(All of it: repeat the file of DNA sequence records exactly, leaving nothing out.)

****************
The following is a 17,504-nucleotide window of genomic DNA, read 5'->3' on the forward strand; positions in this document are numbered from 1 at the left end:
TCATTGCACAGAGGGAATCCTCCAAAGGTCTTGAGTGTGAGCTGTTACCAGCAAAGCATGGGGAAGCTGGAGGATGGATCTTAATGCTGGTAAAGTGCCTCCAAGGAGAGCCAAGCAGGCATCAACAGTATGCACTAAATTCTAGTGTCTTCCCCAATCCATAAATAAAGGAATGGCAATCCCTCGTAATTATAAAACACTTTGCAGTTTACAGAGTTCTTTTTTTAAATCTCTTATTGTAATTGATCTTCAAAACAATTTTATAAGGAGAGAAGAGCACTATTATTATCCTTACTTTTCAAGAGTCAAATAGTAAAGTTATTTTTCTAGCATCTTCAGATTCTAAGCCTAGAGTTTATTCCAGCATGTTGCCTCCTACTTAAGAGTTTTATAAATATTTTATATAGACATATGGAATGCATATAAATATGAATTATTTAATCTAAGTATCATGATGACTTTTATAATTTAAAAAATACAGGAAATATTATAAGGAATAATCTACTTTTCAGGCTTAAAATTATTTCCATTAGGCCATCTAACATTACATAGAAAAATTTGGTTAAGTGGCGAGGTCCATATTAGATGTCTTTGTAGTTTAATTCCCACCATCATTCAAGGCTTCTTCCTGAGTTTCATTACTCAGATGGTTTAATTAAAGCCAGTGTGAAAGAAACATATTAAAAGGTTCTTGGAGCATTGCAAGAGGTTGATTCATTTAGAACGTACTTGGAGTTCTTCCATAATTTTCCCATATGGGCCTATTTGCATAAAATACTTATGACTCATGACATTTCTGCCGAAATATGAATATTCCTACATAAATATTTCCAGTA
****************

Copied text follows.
The following is a 17,504-nucleotide window of genomic DNA, read 5'->3' on the forward strand; positions in this document are numbered from 1 at the left end:
TCATTGCACAGAGGGAATCCTCCAAAGGTCTTGAGTGTGAGCTGTTACCAGCAAAGCATGGGGAAGCTGGAGGATGGATCTTAATGCTGGTAAAGTGCCTCCAAGGAGAGCCAAGCAGGCATCAACAGTATGCACTAAATTCTAGTGTCTTCCCCAATCCATAAATAAAGGAATGGCAATCCCTCGTAATTATAAAACACTTTGCAGTTTACAGAGTTCTTTTTTTAAATCTCTTATTGTAATTGATCTTCAAAACAATTTTATAAGGAGAGAAGAGCACTATTATTATCCTTACTTTTCAAGAGTCAAATAGTAAAGTTATTTTTCTAGCATCTTCAGATTCTAAGCCTAGAGTTTATTCCAGCATGTTGCCTCCTACTTAAGAGTTTTATAAATATTTTATATAGACATATGGAATGCATATAAATATGAATTATTTAATCTAAGTATCATGATGACTTTTATAATTTAAAAAATACAGGAAATATTATAAGGAATAATCTACTTTTCAGGCTTAAAATTATTTCCATTAGGCCATCTAACATTACATAGAAAAATTTGGTTAAGTGGCGAGGTCCATATTAGATGTCTTTGTAGTTTAATTCCCACCATCATTCAAGGCTTCTTCCTGAGTTTCATTACTCAGATGGTTTAATTAAAGCCAGTGTGAAAGAAACATATTAAAAGGTTCTTGGAGCATTGCAAGAGGTTGATTCATTTAGAACGTACTTGGAGTTCTTCCATAATTTTCCCATATGGGCCTATTTGCATAAAATACTTATGACTCATGACATTTCTGCCGAAATATGAATATTCCTACATAAATATTTCCAGTA